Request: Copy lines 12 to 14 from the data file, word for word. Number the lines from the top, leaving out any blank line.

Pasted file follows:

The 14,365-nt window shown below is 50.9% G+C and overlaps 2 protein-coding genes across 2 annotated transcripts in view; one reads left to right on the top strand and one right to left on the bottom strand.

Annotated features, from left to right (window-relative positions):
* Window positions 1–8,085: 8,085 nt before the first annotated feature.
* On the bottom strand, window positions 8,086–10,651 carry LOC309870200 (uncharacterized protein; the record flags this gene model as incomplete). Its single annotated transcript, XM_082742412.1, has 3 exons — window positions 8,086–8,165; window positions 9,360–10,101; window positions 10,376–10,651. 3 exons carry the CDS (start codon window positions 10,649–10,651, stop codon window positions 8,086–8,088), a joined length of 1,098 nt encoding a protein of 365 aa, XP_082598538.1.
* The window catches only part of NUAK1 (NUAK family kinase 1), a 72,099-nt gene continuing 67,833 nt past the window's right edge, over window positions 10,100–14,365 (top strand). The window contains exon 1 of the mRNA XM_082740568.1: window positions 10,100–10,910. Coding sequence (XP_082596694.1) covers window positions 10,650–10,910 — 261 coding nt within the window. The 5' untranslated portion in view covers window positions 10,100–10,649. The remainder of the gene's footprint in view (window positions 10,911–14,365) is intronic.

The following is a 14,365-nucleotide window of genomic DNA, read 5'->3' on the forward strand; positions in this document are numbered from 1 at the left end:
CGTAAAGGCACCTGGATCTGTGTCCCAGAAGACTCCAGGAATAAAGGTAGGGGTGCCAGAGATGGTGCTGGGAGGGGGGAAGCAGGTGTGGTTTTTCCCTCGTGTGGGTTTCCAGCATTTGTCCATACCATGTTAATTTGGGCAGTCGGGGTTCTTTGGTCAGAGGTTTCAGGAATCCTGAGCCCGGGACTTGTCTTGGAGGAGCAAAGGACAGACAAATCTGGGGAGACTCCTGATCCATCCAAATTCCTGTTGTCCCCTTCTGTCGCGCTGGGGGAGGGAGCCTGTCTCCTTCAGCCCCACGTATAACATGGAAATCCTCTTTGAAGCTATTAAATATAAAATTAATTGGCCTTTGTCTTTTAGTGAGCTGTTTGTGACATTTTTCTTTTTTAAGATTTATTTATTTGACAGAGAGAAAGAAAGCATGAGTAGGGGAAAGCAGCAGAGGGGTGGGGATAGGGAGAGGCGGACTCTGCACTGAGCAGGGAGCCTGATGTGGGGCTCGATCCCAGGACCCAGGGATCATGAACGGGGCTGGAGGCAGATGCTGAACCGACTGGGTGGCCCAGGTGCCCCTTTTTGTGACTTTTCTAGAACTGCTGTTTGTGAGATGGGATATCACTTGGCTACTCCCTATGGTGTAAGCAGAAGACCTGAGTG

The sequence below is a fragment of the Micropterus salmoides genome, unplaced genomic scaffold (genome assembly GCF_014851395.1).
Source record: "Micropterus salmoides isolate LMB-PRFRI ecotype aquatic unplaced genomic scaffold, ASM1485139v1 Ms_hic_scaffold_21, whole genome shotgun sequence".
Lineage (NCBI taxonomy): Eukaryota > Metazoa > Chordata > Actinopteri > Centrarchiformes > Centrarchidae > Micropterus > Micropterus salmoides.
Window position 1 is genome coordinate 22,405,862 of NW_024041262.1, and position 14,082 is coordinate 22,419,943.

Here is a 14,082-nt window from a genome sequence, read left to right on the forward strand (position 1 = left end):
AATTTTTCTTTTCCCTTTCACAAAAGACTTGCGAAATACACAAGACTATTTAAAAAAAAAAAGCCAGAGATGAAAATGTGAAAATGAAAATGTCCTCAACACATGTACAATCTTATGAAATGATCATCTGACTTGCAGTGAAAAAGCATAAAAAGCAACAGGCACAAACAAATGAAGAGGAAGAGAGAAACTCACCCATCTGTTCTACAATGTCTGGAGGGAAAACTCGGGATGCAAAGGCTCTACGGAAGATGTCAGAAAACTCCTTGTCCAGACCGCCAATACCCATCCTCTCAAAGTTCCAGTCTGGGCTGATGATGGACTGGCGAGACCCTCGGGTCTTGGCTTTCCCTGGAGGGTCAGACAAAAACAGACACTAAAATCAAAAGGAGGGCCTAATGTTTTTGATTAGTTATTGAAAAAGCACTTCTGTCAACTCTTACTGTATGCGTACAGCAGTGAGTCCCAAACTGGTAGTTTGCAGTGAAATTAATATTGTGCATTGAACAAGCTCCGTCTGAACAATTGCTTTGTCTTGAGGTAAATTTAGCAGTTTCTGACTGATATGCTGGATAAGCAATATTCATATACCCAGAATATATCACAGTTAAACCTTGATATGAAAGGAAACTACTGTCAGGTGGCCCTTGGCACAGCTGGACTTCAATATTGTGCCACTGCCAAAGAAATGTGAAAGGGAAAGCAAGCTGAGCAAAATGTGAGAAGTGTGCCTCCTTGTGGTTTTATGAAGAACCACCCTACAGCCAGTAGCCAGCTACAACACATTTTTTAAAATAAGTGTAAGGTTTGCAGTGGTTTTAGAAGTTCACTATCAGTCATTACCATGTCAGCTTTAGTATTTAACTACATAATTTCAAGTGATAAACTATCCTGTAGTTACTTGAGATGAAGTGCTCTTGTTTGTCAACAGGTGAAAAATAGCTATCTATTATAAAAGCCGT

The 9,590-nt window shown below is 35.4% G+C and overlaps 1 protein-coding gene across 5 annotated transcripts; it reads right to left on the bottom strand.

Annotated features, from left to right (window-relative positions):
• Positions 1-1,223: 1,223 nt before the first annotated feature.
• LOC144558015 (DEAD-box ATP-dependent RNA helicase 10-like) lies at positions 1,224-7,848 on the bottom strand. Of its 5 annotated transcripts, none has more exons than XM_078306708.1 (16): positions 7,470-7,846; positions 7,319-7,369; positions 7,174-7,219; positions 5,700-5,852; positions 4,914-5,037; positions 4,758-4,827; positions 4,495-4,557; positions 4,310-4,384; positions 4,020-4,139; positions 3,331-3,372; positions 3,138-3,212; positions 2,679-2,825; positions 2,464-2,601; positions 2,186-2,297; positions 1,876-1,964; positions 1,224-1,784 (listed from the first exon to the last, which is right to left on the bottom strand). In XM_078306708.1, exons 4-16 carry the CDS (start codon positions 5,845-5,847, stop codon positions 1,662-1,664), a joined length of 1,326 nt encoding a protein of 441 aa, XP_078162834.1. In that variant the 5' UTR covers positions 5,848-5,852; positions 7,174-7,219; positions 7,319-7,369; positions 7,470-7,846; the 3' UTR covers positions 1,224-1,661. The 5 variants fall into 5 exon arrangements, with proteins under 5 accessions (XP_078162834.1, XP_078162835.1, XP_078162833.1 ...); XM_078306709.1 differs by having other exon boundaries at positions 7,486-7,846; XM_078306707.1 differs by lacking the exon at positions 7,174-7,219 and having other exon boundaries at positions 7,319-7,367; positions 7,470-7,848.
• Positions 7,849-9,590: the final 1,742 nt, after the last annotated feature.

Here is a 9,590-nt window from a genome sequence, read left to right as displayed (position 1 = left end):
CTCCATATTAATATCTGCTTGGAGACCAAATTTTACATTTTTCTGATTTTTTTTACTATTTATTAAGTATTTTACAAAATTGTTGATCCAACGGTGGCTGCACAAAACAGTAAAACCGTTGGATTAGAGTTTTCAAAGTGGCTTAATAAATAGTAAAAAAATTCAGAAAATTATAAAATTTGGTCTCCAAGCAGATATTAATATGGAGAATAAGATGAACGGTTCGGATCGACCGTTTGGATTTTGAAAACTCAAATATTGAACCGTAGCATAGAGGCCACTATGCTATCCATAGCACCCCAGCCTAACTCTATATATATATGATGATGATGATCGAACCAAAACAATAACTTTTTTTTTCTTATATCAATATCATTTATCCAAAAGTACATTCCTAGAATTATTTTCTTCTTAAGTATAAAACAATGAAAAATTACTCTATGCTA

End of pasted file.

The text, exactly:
Here is a 14,082-nt window from a genome sequence, read left to right on the forward strand (position 1 = left end):
AATTTTTCTTTTCCCTTTCACAAAAGACTTGCGAAATACACAAGACTATTTAAAAAAAAAAAGCCAGAGATGAAAATGTGAAAATGAAAATGTCCTCAACACATGTACAATCTTATGAAATGATCATCTGACTTGCAGTGAAAAAGCATAAAAAGCAACAGGCACAAACAAATGAAGAGGAAGAGAGAAACTCACCCATCTGTTCTACAATGTCTGGAGGGAAAACTCGGGATGCAAAGGCTCTACGGAAGATGTCAGAAAACTCCTTGTCCAGACCGCCAATACCCATCCTCTCAAAGTTCCAGTCTGGGCTGATGATGGACTGGCGAGACCCTCGGGTCTTGGCTTTCCCTGGAGGGTCAGACAAAAACAGACACTAAAATCAAAAGGAGGGCCTAATGTTTTTGATTAGTTATTGAAAAAGCACTTCTGTCAACTCTTACTGTATGCGTACAGCAGTGAGTCCCAAACTGGTAGTTTGCAGTGAAATTAATATTGTGCATTGAACAAGCTCCGTCTGAACAATTGCTTTGTCTTGAGGTAAATTTAGCAGTTTCTGACTGATATGCTGGATAAGCAATATTCATATACCCAGAATATATCACAGTTAAACCTTGATATGAAAGGAAACTACTGTCAGGTGGCCCTTGGCACAGCTGGACTTCAATATTGTGCCACTGCCAAAGAAATGTGAAAGGGAAAGCAAGCTGAGCAAAATGTGAGAAGTGTGCCTCCTTGTGGTTTTATGAAGAACCACCCTACAGCCAGTAGCCAGCTACAACACATTTTTTAAAATAAGTGTAAGGTTTGCAGTGGTTTTAGAAGTTCACTATCAGTCATTACCATGTCAGCTTTAGTATTTAACTACATAATTTCAAGTGATAAACTATCCTGTAGTTACTTGAGATGAAGTGCTCTTGTTTGTCAACAGGTGAAAAATAGCTATCTATTATAAAAGCCGT

The 9,590-nt window shown below is 35.4% G+C and overlaps 1 protein-coding gene across 5 annotated transcripts; it reads right to left on the bottom strand.